Briefing the Agency

Briefing the Agency

Briefing the Agency

The agency personnel should be given as much information as possible about the company, its products and its ONLINE MARKETING objectives. In the early days of the association, it is important that the agency people should get the 'feel' of their new client and form an accurate appreciation of his outlook, both with regard to his product and his market. The copy-writers and designers need to understand the kind of 'image' they are being asked to establish for the firm and the product.

If he is to get the best results from the agency, the ONLINE MARKETING Manager should present a lucid exposition of his aims and requirements. Before briefing the agency personnel he should prepare a statement, setting out the product details, his ONLINE MARKETING objectives and the general policy he wishes to see adopted for advertising and promotion, on the following lines:

A. The Product

(1) The production processes employed in the manufacture of the product and any specific technical requirements.

(2) The history of the product's conception, screening and initial testing.

(3) Its current 'life-cycle' stage.

(4) Its pack sizes.

(5) The packaging, transportation and physical distribution arrangements.

(6) The product's shelf-life.

(7) The after-sales service which is provided.

B. The Market

(1) Who uses the product; how they use it; when they use it and why they use it?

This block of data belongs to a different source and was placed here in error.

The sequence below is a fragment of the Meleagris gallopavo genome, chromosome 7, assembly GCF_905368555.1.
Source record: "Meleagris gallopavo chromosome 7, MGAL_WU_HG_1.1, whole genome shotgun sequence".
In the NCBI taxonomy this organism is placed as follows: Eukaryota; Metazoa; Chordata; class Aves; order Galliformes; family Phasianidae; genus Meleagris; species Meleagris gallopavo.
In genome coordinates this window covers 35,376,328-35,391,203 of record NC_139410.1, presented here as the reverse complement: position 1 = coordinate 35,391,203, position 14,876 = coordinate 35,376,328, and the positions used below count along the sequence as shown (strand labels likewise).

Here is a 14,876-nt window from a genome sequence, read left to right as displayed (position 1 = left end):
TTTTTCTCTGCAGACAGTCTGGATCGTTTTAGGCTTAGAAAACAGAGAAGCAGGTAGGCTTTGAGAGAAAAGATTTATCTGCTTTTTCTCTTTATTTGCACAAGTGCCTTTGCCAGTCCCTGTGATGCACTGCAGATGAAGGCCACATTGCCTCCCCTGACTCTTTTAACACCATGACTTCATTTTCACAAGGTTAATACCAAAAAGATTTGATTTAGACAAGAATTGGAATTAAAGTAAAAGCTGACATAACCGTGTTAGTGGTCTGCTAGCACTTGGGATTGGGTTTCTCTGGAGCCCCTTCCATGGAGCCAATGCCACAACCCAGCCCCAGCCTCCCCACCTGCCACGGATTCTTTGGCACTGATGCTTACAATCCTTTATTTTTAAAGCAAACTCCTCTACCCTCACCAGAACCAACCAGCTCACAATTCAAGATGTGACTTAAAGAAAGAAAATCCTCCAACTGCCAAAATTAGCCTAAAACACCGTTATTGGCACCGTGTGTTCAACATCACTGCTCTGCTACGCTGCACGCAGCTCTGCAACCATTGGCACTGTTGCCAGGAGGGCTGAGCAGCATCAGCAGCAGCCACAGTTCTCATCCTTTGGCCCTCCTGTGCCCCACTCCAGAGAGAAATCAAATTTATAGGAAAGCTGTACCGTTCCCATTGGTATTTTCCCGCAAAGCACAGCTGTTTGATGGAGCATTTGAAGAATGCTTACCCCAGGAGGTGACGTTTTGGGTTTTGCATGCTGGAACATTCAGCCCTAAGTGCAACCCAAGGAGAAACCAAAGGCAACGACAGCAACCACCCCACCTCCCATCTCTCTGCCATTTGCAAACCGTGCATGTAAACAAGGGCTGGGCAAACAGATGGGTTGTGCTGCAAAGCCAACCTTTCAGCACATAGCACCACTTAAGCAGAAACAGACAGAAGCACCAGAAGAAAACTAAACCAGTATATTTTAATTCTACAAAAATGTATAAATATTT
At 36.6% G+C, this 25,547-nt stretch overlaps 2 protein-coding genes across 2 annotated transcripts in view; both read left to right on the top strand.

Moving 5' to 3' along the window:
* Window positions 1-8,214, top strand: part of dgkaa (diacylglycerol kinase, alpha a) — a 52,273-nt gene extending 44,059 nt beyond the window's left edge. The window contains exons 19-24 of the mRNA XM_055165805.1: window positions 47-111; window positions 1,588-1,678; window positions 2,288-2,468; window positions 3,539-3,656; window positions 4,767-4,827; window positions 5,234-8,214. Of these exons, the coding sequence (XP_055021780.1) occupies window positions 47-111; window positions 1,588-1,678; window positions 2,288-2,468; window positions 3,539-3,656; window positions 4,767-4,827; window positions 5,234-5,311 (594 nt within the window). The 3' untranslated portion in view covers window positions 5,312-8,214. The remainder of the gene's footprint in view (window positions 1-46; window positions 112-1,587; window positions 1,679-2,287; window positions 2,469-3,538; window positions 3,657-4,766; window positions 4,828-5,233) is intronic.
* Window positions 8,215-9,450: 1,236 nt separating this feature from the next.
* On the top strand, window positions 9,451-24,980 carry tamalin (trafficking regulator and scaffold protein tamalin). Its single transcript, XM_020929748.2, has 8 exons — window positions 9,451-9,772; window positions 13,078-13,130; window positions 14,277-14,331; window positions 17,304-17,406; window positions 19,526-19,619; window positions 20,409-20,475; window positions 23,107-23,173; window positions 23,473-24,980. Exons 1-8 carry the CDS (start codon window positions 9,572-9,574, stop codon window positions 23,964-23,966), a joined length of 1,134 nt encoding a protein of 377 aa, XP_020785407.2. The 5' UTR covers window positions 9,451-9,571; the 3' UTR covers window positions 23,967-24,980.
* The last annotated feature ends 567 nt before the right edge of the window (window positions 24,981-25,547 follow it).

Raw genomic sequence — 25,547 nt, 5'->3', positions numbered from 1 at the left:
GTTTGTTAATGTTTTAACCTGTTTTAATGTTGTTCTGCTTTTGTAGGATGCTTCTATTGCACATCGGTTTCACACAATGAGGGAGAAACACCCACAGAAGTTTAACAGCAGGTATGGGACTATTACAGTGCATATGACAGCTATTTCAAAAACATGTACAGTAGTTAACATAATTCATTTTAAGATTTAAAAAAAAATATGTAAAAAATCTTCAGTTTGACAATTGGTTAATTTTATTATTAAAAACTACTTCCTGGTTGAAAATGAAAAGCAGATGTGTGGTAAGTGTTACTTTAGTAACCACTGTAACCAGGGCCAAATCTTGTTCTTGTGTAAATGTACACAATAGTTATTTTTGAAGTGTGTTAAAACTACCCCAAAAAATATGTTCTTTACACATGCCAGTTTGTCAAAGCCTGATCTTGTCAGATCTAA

(2) The company's distribution policy: via wholesaler; direct to retailer; or direct to consumer via mail order or via door-to-door salesmen.

(3) The market share currently held by the product.

(4) The proposed market share.

(5) The company's pricing policy for the product, including distributor's discounts.

(6) The scope of the company's sales effort allocated to the product.

C. Previous Advertising Policy

(1) The amount of the previous advertising appropriation.

(2) The amount spent by competitors on advertising.

(3) The percentage of previous advertising budgets spent on conventional advertisements (press, radio, TV, etc.).

(4) The percentage of previous advertising budgets spent on special promotions (premiums offers, competitions, sales aids and other merchandising activities).

D. Proposed Advertising Policy

(1) The amount of the current advertising appropriation.

(2) The desired 'image' for the company.

(3) The desired 'image' for the product.

More - The Meaning of Marketing